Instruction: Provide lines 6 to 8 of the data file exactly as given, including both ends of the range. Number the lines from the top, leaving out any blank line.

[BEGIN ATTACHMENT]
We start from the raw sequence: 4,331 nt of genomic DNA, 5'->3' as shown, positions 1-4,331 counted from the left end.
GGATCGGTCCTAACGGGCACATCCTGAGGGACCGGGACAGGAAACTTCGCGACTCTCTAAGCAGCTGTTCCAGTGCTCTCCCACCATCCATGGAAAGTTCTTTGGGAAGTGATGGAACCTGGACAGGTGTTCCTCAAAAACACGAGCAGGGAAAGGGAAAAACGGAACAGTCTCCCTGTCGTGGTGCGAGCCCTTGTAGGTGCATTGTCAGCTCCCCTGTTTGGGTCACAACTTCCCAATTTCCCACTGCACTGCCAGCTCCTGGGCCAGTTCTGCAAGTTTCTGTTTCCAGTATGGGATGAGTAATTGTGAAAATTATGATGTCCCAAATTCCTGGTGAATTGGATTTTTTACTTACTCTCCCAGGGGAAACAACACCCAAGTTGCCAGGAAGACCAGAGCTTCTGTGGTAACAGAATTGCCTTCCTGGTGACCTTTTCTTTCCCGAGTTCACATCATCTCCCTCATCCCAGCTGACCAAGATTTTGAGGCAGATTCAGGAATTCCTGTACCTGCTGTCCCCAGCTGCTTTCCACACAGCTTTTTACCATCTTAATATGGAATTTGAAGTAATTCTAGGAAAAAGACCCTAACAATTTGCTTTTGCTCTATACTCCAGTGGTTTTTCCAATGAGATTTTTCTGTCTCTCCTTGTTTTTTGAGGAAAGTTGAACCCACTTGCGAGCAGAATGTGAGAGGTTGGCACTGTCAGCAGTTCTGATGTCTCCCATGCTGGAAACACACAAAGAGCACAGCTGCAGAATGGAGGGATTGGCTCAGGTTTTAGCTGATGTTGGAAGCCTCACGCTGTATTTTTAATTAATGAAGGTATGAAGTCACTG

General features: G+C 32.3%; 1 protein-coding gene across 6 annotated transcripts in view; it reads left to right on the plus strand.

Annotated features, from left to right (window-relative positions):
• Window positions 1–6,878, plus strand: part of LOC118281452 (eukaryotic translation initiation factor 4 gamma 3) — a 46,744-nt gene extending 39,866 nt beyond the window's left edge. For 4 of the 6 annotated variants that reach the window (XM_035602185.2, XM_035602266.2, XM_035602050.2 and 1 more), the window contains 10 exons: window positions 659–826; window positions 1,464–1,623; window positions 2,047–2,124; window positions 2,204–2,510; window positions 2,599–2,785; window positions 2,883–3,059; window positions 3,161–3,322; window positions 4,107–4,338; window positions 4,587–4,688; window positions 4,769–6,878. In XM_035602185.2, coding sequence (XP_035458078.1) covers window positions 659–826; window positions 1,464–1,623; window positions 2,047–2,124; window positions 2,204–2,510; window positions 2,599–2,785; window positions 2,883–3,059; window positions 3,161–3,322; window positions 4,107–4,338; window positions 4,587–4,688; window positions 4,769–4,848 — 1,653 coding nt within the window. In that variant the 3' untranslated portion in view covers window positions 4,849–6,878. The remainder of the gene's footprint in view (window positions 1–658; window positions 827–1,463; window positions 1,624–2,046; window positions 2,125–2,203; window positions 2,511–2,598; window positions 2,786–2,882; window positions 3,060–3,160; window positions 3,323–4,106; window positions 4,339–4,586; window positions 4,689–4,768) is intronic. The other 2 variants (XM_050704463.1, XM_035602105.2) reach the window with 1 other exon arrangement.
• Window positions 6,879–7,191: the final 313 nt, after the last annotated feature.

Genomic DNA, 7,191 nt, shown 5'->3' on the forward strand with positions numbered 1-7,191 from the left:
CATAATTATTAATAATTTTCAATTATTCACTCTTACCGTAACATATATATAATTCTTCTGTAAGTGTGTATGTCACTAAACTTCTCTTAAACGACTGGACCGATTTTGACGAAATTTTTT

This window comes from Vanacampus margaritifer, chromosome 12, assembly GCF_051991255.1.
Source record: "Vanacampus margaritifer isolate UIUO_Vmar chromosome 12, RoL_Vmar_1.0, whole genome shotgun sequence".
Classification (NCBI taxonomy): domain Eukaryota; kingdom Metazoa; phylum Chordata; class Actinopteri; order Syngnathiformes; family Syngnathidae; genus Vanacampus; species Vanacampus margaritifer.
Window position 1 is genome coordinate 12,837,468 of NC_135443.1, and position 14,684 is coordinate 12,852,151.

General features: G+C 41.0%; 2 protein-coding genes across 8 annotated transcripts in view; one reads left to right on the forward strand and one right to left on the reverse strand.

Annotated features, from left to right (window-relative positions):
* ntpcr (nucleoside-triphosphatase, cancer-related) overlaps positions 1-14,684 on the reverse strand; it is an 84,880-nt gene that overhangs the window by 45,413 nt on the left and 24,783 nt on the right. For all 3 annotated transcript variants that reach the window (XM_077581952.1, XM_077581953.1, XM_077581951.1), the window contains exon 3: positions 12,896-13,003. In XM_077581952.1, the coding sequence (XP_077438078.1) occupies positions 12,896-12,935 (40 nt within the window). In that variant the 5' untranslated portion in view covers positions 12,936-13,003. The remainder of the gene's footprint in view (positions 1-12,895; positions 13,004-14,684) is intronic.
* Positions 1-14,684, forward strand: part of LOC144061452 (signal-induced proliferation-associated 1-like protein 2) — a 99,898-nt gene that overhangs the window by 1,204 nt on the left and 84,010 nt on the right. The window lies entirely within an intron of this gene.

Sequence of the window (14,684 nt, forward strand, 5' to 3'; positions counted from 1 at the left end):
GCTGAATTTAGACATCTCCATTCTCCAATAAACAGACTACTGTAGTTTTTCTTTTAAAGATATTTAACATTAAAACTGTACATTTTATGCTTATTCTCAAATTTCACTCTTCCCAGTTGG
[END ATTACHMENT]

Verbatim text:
• Window positions 6,879–7,191: the final 313 nt, after the last annotated feature.

Genomic DNA, 7,191 nt, shown 5'->3' on the forward strand with positions numbered 1-7,191 from the left:
CATAATTATTAATAATTTTCAATTATTCACTCTTACCGTAACATATATATAATTCTTCTGTAAGTGTGTATGTCACTAAACTTCTCTTAAACGACTGGACCGATTTTGACGAAATTTTTT